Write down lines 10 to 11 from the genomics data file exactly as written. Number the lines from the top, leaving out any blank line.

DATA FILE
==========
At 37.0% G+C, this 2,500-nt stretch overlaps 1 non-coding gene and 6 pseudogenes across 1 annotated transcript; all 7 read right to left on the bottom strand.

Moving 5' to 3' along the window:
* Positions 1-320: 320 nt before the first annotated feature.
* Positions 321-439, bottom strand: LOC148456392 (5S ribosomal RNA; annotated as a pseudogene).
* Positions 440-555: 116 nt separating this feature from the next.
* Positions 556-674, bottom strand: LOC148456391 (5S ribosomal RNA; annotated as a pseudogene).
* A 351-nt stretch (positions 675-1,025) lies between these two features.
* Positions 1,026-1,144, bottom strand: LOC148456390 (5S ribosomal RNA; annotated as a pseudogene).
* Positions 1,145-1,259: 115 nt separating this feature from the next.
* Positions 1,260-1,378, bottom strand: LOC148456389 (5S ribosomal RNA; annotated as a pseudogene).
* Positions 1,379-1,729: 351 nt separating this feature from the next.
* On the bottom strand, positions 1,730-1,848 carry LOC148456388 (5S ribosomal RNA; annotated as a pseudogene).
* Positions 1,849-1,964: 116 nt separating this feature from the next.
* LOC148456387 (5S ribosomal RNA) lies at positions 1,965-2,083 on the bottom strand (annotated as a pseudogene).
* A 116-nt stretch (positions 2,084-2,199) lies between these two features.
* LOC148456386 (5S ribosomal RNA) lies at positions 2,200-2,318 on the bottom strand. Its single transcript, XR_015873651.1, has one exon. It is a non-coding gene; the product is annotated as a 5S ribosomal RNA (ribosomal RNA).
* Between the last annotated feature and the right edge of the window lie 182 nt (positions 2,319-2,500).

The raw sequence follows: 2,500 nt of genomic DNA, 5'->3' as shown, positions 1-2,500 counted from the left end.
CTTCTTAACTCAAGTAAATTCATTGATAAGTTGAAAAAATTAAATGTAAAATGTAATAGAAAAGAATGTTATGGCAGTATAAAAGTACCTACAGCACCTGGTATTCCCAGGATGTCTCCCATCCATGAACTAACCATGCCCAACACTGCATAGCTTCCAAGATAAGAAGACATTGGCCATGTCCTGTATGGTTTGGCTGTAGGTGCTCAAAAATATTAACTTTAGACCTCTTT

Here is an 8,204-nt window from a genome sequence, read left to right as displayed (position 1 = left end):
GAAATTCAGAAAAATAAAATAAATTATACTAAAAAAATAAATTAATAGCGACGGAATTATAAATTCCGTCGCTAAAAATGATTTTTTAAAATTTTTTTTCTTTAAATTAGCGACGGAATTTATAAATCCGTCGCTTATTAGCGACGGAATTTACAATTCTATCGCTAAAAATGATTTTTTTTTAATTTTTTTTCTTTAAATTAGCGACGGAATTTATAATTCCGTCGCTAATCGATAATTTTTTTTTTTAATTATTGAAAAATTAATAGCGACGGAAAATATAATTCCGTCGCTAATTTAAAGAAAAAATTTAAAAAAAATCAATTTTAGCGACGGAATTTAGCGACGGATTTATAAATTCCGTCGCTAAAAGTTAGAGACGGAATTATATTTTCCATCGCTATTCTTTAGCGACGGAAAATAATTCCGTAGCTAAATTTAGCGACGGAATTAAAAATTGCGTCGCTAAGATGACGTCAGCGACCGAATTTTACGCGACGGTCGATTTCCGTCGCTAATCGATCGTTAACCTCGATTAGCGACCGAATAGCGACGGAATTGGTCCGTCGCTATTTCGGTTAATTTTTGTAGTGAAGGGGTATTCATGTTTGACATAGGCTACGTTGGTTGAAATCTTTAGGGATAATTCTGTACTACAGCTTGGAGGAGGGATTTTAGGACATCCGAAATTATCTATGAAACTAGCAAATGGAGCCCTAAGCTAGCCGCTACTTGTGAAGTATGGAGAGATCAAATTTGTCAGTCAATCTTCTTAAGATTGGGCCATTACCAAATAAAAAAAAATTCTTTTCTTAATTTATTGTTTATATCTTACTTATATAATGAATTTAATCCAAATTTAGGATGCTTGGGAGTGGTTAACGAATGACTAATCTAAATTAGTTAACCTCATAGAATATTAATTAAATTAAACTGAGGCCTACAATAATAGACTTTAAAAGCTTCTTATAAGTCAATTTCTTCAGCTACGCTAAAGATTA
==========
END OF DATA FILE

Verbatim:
* Positions 1,260-1,378, bottom strand: LOC148456389 (5S ribosomal RNA; annotated as a pseudogene).
* Positions 1,379-1,729: 351 nt separating this feature from the next.